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New Phytol. 2008;180(2):271-95. doi: 10.1111/j.1469-8137.2008.02611.x.

Quantitative imaging for discovery and assembly of the metabo-regulome.

Author information

1
Plant Pathology, Physiology, and Weed Science Department, Virginia Polytechnic Institute and State University, Blacksburg, VA 24061, USA.

Abstract

Little is known about regulatory networks that control metabolic flux in plant cells. Detailed understanding of regulation is crucial for synthetic biology. The difficulty of measuring metabolites with cellular and subcellular precision is a major roadblock. New tools have been developed for monitoring extracellular, cytosolic, organellar and vacuolar ion and metabolite concentrations with a time resolution of milliseconds to hours. Genetically encoded sensors allow quantitative measurement of steady-state concentrations of ions, signaling molecules and metabolites and their respective changes over time. Fluorescence resonance energy transfer (FRET) sensors exploit conformational changes in polypeptides as a proxy for analyte concentrations. Subtle effects of analyte binding on the conformation of the recognition element are translated into a FRET change between two fused green fluorescent protein (GFP) variants, enabling simple monitoring of analyte concentrations using fluorimetry or fluorescence microscopy. Fluorimetry provides information averaged over cell populations, while microscopy detects differences between cells or populations of cells. The genetically encoded sensors can be targeted to subcellular compartments or the cell surface. Confocal microscopy ultimately permits observation of gradients or local differences within a compartment. The FRET assays can be adapted to high-throughput analysis to screen mutant populations in order to systematically identify signaling networks that control individual steps in metabolic flux.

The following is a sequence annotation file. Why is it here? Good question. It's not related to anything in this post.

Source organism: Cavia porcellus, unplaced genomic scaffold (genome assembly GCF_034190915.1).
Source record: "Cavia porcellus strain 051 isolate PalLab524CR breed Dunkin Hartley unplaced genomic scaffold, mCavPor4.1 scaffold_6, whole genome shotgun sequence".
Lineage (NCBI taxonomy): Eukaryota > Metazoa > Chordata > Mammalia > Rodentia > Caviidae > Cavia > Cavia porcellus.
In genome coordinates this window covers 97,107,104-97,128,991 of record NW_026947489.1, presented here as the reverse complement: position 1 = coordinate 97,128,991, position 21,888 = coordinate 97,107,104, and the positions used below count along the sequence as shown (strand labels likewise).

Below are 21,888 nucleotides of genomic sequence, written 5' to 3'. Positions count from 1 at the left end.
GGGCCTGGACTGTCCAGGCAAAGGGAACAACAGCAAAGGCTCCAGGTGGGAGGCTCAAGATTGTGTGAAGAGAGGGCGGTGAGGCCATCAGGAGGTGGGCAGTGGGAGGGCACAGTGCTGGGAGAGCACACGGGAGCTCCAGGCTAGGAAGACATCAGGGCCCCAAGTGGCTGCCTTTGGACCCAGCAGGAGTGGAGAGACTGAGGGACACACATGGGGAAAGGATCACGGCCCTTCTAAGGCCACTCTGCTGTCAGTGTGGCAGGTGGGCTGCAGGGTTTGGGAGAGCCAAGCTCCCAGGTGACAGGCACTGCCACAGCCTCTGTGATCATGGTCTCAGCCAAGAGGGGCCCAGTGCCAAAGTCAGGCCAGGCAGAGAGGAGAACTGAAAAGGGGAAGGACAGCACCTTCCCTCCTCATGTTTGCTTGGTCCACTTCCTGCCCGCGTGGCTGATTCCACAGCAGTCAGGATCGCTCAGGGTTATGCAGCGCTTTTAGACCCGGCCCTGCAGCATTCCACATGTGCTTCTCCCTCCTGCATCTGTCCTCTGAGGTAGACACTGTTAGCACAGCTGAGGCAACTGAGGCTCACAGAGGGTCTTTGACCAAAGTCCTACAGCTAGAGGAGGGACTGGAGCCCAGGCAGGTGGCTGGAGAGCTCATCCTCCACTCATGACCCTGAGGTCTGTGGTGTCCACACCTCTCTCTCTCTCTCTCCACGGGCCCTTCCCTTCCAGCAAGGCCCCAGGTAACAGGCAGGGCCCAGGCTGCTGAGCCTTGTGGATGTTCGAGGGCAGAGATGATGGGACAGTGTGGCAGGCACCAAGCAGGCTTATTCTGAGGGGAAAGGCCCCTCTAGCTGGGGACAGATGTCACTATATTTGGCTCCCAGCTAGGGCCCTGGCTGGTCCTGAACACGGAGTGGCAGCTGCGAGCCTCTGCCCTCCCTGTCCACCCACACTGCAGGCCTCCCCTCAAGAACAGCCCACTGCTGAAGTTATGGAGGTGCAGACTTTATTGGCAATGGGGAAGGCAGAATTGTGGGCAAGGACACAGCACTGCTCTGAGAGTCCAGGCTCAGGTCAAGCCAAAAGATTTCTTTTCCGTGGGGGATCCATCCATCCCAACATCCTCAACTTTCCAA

PMID:
19138219
PMCID:
PMC2663047
DOI:
10.1111/j.1469-8137.2008.02611.x
[Indexed for MEDLINE]
Free PMC Article

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